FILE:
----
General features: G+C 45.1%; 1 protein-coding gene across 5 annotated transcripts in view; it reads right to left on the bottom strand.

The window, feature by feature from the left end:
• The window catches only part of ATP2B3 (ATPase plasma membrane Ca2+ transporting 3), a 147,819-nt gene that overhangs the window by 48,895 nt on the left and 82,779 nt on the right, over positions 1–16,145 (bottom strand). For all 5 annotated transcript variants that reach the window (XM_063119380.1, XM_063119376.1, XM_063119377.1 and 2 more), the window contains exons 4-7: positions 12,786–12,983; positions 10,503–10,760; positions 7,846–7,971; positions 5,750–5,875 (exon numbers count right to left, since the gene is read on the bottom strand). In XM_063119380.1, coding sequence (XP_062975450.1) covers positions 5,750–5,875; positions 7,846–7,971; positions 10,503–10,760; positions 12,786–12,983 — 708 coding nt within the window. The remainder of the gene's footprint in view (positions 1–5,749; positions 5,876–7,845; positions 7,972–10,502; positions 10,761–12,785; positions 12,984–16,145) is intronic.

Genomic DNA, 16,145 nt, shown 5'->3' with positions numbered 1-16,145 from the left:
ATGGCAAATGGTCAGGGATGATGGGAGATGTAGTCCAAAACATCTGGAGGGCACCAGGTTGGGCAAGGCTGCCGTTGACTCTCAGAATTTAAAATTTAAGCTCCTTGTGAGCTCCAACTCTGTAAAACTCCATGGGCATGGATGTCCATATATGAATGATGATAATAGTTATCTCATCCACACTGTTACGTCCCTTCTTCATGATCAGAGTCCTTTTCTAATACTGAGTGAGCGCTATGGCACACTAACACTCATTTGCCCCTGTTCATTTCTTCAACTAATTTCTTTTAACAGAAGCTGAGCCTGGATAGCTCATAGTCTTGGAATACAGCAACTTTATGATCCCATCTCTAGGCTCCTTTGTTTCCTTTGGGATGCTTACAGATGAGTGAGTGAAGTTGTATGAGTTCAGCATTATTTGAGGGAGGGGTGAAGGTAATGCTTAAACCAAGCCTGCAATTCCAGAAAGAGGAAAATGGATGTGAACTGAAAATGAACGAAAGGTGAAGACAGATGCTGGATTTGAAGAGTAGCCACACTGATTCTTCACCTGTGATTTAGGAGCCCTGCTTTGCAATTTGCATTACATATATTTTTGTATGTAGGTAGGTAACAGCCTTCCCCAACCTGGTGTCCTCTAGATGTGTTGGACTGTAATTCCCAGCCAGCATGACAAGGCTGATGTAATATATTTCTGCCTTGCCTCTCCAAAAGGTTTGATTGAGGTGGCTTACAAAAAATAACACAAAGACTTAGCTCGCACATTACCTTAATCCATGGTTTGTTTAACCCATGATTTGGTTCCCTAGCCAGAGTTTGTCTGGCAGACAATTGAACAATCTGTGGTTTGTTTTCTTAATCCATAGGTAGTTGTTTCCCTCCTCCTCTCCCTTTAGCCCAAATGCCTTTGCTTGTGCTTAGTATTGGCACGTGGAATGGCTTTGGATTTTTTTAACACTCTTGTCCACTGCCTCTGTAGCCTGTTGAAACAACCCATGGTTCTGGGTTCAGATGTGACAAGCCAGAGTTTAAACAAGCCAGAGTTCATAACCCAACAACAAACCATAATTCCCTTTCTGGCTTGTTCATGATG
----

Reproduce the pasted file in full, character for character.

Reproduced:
General features: G+C 45.1%; 1 protein-coding gene across 5 annotated transcripts in view; it reads right to left on the bottom strand.

The window, feature by feature from the left end:
• The window catches only part of ATP2B3 (ATPase plasma membrane Ca2+ transporting 3), a 147,819-nt gene that overhangs the window by 48,895 nt on the left and 82,779 nt on the right, over positions 1–16,145 (bottom strand). For all 5 annotated transcript variants that reach the window (XM_063119380.1, XM_063119376.1, XM_063119377.1 and 2 more), the window contains exons 4-7: positions 12,786–12,983; positions 10,503–10,760; positions 7,846–7,971; positions 5,750–5,875 (exon numbers count right to left, since the gene is read on the bottom strand). In XM_063119380.1, coding sequence (XP_062975450.1) covers positions 5,750–5,875; positions 7,846–7,971; positions 10,503–10,760; positions 12,786–12,983 — 708 coding nt within the window. The remainder of the gene's footprint in view (positions 1–5,749; positions 5,876–7,845; positions 7,972–10,502; positions 10,761–12,785; positions 12,984–16,145) is intronic.

Genomic DNA, 16,145 nt, shown 5'->3' with positions numbered 1-16,145 from the left:
ATGGCAAATGGTCAGGGATGATGGGAGATGTAGTCCAAAACATCTGGAGGGCACCAGGTTGGGCAAGGCTGCCGTTGACTCTCAGAATTTAAAATTTAAGCTCCTTGTGAGCTCCAACTCTGTAAAACTCCATGGGCATGGATGTCCATATATGAATGATGATAATAGTTATCTCATCCACACTGTTACGTCCCTTCTTCATGATCAGAGTCCTTTTCTAATACTGAGTGAGCGCTATGGCACACTAACACTCATTTGCCCCTGTTCATTTCTTCAACTAATTTCTTTTAACAGAAGCTGAGCCTGGATAGCTCATAGTCTTGGAATACAGCAACTTTATGATCCCATCTCTAGGCTCCTTTGTTTCCTTTGGGATGCTTACAGATGAGTGAGTGAAGTTGTATGAGTTCAGCATTATTTGAGGGAGGGGTGAAGGTAATGCTTAAACCAAGCCTGCAATTCCAGAAAGAGGAAAATGGATGTGAACTGAAAATGAACGAAAGGTGAAGACAGATGCTGGATTTGAAGAGTAGCCACACTGATTCTTCACCTGTGATTTAGGAGCCCTGCTTTGCAATTTGCATTACATATATTTTTGTATGTAGGTAGGTAACAGCCTTCCCCAACCTGGTGTCCTCTAGATGTGTTGGACTGTAATTCCCAGCCAGCATGACAAGGCTGATGTAATATATTTCTGCCTTGCCTCTCCAAAAGGTTTGATTGAGGTGGCTTACAAAAAATAACACAAAGACTTAGCTCGCACATTACCTTAATCCATGGTTTGTTTAACCCATGATTTGGTTCCCTAGCCAGAGTTTGTCTGGCAGACAATTGAACAATCTGTGGTTTGTTTTCTTAATCCATAGGTAGTTGTTTCCCTCCTCCTCTCCCTTTAGCCCAAATGCCTTTGCTTGTGCTTAGTATTGGCACGTGGAATGGCTTTGGATTTTTTTAACACTCTTGTCCACTGCCTCTGTAGCCTGTTGAAACAACCCATGGTTCTGGGTTCAGATGTGACAAGCCAGAGTTTAAACAAGCCAGAGTTCATAACCCAACAACAAACCATAATTCCCTTTCTGGCTTGTTCATGATG